Owen silo art an ode to region's ag and military history

Owen silo art an ode to region's ag and military history

Life & Style

THE rich agricultural and military history of the tiny Adelaide Plains town of Owen has come to life thanks to a stunning artwork emblazoned on the local silos.


THE rich agricultural and military history of the tiny Adelaide Plains town of Owen has come to life thanks to a stunning artwork emblazoned on the local silos.

An idea years in the making, Riverton artist Robert 'Alf' Hannaford initially painted a concept design on poly pipes - to mimic the curvature of the silos - and NSW artist Cam Scale has spent the past six weeks scaling the artwork onto the 1728 square metre canvas under Alf's watchful eye.

"The scene is harvest around Owen in 1914 and men loading wheat bags onto the dray being pulled by a team of draught horses," Mr Hannaford explained.

"The next silo is the following year and we're in Gallipoli. There is one chap who should be recognisable as the same man who was loading wheat bags and a year later is throwing sand into a sand bag in the trenches at Gallipoli."

Fittingly completed near ANZAC Day, Owen Community Centre Silo Art Committee member Nick Smyth said the art titled 'Wheat bags to sand bags' was a nod to the region's agricultural and military history, as well as a tribute to the servicemen and women from the region who made the ultimate sacrifice in World War 1.

"We surveyed the town and interestingly enough the top two responses of what people wanted to see on the silos were agriculture and an ANZAC theme," Mr Smyth said.

"We drew on the history of the farmers in our group, we drew on the history of local war history - about 60 people from Owen enlisted in World War 1 and 18 didn't come home and they are remembered in the town's hall and now through this artwork."

Mr Smyth, who has visited Gallipoli twice, said the project's concept was born from a visual display he and other locals organised in 2015.

"We did a visual display of Gallipoli on the town's other silos one night in 2015," he said.

"We thought we'd have 50 people come along and 250 turned up. Out of that, we thought there was a lot of interest in the community about Owen's military history.

"That was the genesis of the project and a couple of years later sitting in the pub we decided to revisit the idea of painting the silos.

"It was suggested that these particular silos would be the best option because the full face of them faces the road as opposed to the others which are on a bit of an angle.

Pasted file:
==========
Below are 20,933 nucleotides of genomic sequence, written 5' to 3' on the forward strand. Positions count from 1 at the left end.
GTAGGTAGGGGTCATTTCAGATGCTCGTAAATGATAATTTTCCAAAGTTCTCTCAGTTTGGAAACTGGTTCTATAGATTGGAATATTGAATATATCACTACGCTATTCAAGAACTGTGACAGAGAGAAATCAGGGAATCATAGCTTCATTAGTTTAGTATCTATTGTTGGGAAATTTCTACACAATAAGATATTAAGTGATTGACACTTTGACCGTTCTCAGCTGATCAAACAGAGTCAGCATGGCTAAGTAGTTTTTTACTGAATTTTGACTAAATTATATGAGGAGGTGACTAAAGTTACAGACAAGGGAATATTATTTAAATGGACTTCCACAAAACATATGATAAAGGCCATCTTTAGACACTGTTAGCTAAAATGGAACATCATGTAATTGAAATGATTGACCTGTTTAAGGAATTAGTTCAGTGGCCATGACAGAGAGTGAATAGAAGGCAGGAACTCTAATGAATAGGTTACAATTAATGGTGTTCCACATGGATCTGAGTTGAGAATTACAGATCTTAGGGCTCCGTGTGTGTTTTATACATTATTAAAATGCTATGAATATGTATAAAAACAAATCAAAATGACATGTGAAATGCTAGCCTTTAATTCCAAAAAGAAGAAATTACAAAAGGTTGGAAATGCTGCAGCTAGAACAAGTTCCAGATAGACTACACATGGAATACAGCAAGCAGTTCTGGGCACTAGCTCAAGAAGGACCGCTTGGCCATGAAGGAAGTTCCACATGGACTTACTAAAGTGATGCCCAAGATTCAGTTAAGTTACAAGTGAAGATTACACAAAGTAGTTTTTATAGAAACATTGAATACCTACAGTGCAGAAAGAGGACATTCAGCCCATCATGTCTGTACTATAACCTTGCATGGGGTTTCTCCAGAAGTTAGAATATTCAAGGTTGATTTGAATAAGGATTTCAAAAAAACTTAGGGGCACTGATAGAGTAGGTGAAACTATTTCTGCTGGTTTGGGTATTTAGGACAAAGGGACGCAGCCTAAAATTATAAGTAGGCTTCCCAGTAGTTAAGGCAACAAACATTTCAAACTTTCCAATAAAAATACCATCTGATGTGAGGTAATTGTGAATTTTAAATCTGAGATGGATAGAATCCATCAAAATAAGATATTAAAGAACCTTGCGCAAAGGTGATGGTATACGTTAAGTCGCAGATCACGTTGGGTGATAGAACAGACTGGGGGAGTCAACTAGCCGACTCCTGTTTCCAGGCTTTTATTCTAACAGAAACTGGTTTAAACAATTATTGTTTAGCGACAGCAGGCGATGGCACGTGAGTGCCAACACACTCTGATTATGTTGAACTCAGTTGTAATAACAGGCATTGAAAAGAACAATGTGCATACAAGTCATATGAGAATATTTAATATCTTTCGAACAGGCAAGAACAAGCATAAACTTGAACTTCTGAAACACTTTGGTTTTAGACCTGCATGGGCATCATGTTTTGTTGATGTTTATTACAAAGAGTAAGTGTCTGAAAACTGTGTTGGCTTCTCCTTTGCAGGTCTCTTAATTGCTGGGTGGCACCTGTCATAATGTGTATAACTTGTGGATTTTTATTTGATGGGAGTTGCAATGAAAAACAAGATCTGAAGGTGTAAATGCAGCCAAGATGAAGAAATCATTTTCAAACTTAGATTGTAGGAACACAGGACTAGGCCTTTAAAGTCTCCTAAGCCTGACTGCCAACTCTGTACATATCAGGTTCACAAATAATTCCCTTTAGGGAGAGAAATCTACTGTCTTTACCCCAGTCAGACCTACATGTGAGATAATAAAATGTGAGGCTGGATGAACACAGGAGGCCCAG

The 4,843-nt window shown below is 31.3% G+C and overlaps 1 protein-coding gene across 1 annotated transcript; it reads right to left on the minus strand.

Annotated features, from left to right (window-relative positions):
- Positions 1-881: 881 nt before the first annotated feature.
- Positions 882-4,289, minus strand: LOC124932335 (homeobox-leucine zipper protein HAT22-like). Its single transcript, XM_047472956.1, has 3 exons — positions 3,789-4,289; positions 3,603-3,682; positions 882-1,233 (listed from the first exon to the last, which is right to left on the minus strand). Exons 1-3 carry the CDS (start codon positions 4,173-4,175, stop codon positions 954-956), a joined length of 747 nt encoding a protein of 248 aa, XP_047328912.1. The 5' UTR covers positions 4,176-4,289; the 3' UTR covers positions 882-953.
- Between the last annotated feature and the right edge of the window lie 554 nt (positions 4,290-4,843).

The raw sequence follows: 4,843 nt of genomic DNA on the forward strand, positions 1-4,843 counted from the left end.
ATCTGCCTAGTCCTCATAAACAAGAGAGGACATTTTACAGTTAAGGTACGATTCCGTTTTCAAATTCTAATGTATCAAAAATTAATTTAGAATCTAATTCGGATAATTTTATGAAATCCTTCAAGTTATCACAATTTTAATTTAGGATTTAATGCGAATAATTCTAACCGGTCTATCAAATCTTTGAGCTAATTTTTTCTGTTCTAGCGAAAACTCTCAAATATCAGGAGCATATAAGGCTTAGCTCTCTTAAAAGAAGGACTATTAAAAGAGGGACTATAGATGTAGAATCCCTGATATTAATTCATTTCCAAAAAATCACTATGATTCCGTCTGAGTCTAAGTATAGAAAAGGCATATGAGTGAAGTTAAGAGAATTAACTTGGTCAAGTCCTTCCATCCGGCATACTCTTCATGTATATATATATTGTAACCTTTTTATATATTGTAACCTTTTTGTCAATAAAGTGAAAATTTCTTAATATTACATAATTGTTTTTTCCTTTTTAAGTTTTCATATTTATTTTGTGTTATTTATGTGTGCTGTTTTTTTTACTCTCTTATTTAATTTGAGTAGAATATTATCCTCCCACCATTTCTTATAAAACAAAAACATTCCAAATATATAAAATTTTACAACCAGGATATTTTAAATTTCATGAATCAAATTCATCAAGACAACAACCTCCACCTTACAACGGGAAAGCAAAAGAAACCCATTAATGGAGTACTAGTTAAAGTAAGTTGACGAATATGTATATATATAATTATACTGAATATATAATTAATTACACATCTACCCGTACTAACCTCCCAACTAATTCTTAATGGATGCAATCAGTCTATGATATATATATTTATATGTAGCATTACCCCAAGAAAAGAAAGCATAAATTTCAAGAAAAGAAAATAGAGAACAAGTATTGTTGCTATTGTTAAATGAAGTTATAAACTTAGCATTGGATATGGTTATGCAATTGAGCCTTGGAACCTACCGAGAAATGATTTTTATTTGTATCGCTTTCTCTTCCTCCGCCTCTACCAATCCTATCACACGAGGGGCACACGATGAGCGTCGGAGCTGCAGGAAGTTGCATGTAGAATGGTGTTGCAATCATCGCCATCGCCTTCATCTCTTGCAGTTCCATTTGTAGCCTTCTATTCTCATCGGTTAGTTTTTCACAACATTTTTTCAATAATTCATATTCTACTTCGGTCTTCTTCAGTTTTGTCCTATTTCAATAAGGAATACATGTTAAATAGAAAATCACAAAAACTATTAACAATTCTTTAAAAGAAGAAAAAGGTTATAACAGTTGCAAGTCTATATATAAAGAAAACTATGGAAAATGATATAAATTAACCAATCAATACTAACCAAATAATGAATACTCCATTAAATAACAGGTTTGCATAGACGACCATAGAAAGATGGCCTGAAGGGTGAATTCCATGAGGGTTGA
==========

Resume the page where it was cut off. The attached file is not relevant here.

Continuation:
"In December 2018, the town voted to proceed with the concept and a committee of interested community members was formed that night."

While the project has had to overcome various hurdles along the way - from funding to COVID-related delays - it is indicative of the passionate group of locals who want to see the town prosper.

The eight-person Silo Art committee have spent the past two years raising funds by running community events, approaching local companies, applying for federal funding under the Drought Communities Program and rattling the fundraising tin whenever they could.

We're on the Silo Art trail now and we're only an hour from Adelaide so we want people to look at this artwork and town as a good destination for a Sunday drive," Mr Smyth said.

"Hopefully they'll stop and have lunch, a coffee, a beer at the pub and when we get more people visiting we can start to think about what we can do to make their visit memorable.

"It's an impetus for stimulus within the town."


Spending up to ten hours a day up on the cherry picker bringing Alf Hannaford's artwork to life was NSW artist Cam Scale.

Cam has previously painted silo art at Kimba and Devenish, Vic.

Scaling up a small painting to a 1728 square metre canvas would be daunting for most but it's all in a day's work for Cam, who said the first step was placing a grid pattern on the small design and applying it to the silo to give himself reference points.

"For the first couple of weeks it's about getting up there and plotting those points and then you work in your mark up lines, then fill in areas between that," he said.

"My job is to block most of it in and once we've gotten to a stage where we've covered the entire surface, Alf comes back over and re-aligns, renders and perfects where it all sits."

Up to 300 litres of paint has been painstakingly sprayed, stroked and dabbed onto the silos since mid-March, with only a couple of days lost to weather and mechanical hold-ups.

"The weather has been remarkably good," Cam said.

"I've had some projects where we've lost weeks to weather. Wind is the problem moreso than rain. The wet surface is annoying but once wind gets over 45 kilometres an hour you can't operate."

Joining Cam on the cherry picker, particularly as the artwork entered its latter stages, Mr Hannaford said his original concept had been brilliantly captured - he said to look for some distinctive animals including a black falcon, sand goanna and his dog Rushkin.

"I went to Gallipoli a few years ago and that is where a lot of my inspiration came from," he said.

"The artwork is basically about shape and colour to be seen from a distance. Inevitably, one cannot go into minute detail so it's a relatively flat, schematic pattern.

"I wanted it to represent the strong light that exists here (on the Adelaide Plains) and in Gallipoli in mid-summer, which is very similar."

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